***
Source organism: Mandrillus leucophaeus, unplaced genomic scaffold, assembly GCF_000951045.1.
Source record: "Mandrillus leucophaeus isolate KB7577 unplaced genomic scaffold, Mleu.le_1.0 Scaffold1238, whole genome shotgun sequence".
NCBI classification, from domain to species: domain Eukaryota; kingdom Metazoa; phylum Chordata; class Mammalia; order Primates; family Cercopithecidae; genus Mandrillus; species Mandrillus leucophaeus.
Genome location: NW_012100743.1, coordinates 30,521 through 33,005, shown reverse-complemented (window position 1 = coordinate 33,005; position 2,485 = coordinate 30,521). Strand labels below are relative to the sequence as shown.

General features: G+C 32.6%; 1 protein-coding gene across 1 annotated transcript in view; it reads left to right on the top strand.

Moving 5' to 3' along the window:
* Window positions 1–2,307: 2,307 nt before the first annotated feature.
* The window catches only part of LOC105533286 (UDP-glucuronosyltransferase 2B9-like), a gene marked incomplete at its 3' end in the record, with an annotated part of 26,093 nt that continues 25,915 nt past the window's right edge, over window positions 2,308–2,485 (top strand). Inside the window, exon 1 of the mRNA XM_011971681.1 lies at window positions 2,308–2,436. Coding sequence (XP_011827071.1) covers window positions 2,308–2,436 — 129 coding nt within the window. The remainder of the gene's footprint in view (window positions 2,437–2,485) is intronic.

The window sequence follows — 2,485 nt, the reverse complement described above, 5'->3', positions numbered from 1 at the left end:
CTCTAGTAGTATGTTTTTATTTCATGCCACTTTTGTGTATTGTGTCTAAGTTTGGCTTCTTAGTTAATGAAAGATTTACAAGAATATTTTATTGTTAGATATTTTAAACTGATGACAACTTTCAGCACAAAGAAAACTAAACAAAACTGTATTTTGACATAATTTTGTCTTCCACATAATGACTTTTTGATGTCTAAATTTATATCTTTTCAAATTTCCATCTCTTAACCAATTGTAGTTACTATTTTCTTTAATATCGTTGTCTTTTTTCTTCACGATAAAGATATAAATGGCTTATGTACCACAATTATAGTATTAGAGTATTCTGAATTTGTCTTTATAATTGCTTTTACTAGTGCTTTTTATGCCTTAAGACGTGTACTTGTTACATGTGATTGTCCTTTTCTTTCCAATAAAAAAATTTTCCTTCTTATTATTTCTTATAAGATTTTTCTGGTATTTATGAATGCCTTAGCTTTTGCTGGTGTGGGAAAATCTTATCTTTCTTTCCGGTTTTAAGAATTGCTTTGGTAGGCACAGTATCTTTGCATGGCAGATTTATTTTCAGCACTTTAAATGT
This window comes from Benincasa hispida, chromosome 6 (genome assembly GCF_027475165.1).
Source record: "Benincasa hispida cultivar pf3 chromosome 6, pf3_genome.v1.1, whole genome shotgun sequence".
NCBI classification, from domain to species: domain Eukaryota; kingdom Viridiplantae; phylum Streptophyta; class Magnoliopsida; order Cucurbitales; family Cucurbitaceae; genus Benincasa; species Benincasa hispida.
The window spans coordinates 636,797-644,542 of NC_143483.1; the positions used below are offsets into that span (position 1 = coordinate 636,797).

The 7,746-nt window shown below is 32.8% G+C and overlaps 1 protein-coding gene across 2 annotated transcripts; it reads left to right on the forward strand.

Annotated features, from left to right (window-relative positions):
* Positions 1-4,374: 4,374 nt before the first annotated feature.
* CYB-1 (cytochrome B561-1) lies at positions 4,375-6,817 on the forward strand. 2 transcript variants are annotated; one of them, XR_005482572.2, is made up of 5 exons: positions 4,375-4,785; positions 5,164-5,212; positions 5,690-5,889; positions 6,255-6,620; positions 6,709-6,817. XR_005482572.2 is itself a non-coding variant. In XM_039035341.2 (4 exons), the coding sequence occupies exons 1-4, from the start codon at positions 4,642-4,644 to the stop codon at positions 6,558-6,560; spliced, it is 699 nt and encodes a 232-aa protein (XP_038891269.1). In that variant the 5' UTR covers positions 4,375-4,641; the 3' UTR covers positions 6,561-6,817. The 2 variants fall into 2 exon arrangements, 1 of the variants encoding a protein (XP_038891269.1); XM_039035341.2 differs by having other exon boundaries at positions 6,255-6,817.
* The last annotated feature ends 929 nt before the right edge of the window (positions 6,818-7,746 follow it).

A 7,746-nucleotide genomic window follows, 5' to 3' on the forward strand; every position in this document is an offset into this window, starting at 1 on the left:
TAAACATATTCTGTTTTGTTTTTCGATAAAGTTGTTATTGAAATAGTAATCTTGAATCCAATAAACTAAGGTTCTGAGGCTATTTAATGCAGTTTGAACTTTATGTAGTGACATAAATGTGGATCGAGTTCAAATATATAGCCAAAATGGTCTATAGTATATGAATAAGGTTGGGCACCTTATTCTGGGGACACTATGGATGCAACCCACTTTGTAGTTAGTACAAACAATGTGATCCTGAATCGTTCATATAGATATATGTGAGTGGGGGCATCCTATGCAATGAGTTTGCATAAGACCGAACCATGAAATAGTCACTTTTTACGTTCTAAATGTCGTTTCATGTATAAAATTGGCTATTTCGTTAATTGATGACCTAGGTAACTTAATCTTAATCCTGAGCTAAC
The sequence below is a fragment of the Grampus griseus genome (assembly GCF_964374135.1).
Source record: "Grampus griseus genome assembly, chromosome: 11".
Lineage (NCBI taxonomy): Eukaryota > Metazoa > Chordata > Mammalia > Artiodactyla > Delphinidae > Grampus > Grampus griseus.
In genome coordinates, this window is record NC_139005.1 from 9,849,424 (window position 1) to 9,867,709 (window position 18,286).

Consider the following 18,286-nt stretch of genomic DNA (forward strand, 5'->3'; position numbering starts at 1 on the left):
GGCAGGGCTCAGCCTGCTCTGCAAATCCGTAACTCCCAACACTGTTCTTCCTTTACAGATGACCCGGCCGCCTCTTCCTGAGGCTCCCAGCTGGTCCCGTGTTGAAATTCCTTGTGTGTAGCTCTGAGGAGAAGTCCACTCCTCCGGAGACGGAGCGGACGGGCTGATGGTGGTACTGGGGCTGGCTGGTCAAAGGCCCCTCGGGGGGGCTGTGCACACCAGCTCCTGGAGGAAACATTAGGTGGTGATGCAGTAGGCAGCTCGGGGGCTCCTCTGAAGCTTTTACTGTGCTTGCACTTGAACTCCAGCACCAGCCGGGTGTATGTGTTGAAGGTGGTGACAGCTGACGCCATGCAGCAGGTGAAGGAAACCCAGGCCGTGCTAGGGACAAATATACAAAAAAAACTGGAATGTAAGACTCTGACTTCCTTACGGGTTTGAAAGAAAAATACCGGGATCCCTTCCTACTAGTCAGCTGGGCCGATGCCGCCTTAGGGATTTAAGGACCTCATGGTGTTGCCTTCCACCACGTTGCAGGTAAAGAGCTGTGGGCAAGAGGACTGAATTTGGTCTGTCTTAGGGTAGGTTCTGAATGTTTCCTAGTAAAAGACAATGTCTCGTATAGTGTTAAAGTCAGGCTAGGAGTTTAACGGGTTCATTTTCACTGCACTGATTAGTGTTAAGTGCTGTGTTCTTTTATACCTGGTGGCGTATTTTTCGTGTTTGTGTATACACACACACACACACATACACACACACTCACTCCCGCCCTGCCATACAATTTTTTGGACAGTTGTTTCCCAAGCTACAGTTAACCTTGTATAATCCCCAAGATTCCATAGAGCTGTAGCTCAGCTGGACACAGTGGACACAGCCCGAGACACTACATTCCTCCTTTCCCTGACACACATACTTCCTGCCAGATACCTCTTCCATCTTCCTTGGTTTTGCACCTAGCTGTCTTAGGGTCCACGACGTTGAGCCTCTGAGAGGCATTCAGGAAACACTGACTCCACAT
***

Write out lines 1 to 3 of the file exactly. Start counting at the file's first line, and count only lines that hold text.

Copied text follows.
Source organism: Mandrillus leucophaeus, unplaced genomic scaffold, assembly GCF_000951045.1.
Source record: "Mandrillus leucophaeus isolate KB7577 unplaced genomic scaffold, Mleu.le_1.0 Scaffold1238, whole genome shotgun sequence".
NCBI classification, from domain to species: domain Eukaryota; kingdom Metazoa; phylum Chordata; class Mammalia; order Primates; family Cercopithecidae; genus Mandrillus; species Mandrillus leucophaeus.